We took a day to experience the Hoover Dam and Lake Meade. The Dam is amazing and it was a great tour. It is on the Colorado River and borders both Nevada and Arizona and was built during the great depression, 1931-1936. It is a marvel, even by today’s standards. One story of interest to me was the Hoover Dam Dog. He was a part lab puppy that was born in 1932 in the crawlspace under the police department of Boulder. One of the workers started bringing him to the dam every day. The pup came and went with the workers each day and the commissary started making lunch for the pup. He carried his lunch bag along with the men. He went to sleep under a truck on February 21, 1941. He was accidentally run over and is buried on site at the dam and was honored with a plaque above his tomb. Hardened construction workers broke down in tears over his death and are responsible for making a place of honor for him at the dam.

The Chicken Ranch! No trip to Pahrump is complete without checking out the Historic Chicken Ranch Brothel, so we did. Got the tee-shirt! It wasn’t what I was expecting at all. We had to be buzzed in and out through the gate and the front door. It was a nice place to have a coke and get some souvenirs. And that’s all I have to say about that.

Lastly, we had a divine lunch at the Pahrump Valley Winery at their Symphony Restaurant. The food was deliciously savory and the ambiance outstanding as was the wait staff. It was a special gift that we gave ourselves. Well worth it. Give it a try if you are in the area.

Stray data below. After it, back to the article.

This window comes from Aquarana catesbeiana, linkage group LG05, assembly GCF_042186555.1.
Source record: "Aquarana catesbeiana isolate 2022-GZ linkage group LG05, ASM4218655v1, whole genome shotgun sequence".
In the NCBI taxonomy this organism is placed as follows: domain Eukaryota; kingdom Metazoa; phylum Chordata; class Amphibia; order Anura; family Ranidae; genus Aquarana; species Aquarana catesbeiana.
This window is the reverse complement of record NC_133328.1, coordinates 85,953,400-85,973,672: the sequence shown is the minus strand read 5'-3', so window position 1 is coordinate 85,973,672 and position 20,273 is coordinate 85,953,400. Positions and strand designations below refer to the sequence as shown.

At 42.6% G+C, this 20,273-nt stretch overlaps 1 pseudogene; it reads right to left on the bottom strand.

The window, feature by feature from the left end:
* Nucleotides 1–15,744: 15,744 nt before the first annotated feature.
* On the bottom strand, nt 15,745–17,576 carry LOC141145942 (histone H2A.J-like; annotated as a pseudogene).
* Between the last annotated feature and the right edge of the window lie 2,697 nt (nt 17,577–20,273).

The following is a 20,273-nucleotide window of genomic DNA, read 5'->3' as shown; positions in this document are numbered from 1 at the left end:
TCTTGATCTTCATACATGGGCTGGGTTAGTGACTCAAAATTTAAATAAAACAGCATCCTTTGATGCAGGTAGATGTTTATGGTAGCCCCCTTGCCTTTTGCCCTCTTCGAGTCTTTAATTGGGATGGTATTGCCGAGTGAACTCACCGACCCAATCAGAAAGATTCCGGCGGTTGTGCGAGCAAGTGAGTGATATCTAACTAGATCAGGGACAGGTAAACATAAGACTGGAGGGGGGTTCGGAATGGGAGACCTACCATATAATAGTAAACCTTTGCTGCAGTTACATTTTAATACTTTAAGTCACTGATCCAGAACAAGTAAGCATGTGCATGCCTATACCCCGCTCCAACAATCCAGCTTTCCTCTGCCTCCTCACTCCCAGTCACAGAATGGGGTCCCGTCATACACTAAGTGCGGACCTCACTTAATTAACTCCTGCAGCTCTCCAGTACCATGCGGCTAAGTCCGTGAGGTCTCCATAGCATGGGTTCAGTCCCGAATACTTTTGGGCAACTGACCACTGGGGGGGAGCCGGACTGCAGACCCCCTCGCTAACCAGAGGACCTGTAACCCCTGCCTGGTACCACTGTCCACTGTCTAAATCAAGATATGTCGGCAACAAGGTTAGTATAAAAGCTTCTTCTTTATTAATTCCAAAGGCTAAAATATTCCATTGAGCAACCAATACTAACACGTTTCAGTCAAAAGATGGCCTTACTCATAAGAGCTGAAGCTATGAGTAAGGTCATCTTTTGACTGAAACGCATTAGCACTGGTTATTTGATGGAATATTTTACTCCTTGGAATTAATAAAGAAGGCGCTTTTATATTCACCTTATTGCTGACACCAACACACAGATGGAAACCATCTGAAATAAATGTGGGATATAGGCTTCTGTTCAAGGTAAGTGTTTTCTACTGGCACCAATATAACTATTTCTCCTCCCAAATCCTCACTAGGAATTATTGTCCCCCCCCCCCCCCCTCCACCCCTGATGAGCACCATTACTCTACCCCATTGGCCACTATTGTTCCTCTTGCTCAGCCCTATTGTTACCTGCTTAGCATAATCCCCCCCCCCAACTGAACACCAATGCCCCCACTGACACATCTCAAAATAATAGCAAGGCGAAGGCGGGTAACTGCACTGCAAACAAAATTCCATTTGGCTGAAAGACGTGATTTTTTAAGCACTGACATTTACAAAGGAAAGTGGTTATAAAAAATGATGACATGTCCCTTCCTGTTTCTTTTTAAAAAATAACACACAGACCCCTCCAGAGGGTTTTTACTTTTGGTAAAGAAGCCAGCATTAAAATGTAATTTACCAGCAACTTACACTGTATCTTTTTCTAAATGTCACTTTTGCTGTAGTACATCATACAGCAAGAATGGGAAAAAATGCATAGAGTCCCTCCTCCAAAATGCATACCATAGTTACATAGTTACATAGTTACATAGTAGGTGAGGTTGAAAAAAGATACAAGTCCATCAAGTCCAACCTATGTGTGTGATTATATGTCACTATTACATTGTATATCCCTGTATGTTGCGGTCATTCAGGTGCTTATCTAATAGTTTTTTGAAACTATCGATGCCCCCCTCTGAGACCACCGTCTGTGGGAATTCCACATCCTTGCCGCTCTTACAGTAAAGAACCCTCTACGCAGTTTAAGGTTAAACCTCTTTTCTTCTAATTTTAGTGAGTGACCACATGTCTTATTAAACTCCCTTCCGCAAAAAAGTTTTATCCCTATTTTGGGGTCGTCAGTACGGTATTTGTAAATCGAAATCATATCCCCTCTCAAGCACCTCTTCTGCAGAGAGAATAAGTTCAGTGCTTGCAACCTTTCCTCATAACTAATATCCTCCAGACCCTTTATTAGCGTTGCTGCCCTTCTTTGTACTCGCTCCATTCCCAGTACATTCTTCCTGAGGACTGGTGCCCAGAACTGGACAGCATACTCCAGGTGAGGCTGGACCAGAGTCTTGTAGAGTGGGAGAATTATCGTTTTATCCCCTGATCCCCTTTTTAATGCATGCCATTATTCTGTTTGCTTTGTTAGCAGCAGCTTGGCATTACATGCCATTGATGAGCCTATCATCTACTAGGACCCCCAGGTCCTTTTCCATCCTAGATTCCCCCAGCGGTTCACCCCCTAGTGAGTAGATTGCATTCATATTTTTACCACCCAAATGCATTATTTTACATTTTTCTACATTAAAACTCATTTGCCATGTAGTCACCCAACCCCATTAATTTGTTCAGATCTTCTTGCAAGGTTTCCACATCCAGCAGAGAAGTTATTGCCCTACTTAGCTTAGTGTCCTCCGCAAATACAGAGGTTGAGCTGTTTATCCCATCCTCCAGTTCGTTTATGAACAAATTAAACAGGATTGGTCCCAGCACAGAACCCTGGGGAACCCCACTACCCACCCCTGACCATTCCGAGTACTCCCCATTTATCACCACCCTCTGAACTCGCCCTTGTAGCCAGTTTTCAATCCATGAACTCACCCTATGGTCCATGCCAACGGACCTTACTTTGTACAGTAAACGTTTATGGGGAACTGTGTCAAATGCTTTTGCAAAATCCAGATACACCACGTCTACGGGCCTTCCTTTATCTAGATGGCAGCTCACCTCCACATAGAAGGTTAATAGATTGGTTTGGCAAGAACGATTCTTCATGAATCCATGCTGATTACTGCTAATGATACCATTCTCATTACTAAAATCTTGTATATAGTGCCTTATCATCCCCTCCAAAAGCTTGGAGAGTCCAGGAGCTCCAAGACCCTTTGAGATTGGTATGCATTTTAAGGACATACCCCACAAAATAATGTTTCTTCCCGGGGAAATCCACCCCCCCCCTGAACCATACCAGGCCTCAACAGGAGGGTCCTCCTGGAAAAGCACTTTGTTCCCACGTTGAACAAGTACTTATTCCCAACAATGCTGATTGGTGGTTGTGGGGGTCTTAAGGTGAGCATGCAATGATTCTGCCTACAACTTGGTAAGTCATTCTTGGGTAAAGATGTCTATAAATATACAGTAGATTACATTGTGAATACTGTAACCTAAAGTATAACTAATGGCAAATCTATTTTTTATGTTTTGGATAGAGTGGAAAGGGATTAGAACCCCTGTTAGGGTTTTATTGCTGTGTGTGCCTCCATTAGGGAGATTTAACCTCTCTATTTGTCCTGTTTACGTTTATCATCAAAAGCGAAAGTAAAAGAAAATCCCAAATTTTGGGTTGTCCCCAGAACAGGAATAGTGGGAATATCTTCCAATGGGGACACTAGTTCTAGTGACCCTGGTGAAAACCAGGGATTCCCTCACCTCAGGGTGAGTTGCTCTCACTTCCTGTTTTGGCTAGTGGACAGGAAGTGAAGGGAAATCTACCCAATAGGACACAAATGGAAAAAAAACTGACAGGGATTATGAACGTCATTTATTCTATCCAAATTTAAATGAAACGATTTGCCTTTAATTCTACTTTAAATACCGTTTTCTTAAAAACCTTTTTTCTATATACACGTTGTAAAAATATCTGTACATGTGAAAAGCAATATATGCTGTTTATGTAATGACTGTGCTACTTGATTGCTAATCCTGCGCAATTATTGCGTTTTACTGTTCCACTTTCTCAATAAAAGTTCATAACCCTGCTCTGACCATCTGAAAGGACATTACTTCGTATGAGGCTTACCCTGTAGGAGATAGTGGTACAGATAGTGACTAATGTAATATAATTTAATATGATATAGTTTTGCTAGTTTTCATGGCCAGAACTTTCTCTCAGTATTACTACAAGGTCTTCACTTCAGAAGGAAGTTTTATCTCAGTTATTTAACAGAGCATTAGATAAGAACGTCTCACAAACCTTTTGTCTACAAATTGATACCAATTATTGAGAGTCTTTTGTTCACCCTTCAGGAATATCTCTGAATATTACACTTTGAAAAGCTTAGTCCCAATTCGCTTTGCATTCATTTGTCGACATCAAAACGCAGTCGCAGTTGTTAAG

That wraps up our Pahrump, Nevada adventures. Good fun was had by all! Please stay tuned for Sequoia and Kings Canyon National Parks. Thanks again for reading.

Camp Verde Arizona March 12-16 Jerome/Montezuma Castle & Well/Tuzigoot

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Our new base of operations was Verde River RV ($34.20/day) in Camp Verde, Arizona. It was central to all the capers we had planned for this area. We had to make some alterations to our plans but all in all this was a great few days of exploring history.

We headed up to Jerome early morning of the 13th. Jerome was built in the Black Hills on steep slopes at 5000+ feet above sea level. The population was 10,000 during it’s copper mining days in the 1920s. After the mine played out the population dwindled down to 444. In 1917, when mine workers tried to unionize, the workers were removed at gunpoint and loaded in to cattle cars and railroaded to other areas. It brought a lot of scrutiny to the small town.

Prior to settlement by the Europeans, the area was inhabited by the Hohokam Indians from 700-1125 BCE. The mining brought in a lot of brothels and women were subject to being murdered and their murders never solved.

The town is currently full of art galleries, craft stores, wineries, coffee houses, and restaurants and tourism sustains the community. There is a wonderful history museum on Main Street. Jerome is a nice, friendly kind of place and we had a delicious cup of hot cocoa on a cold, windy day on Main Street.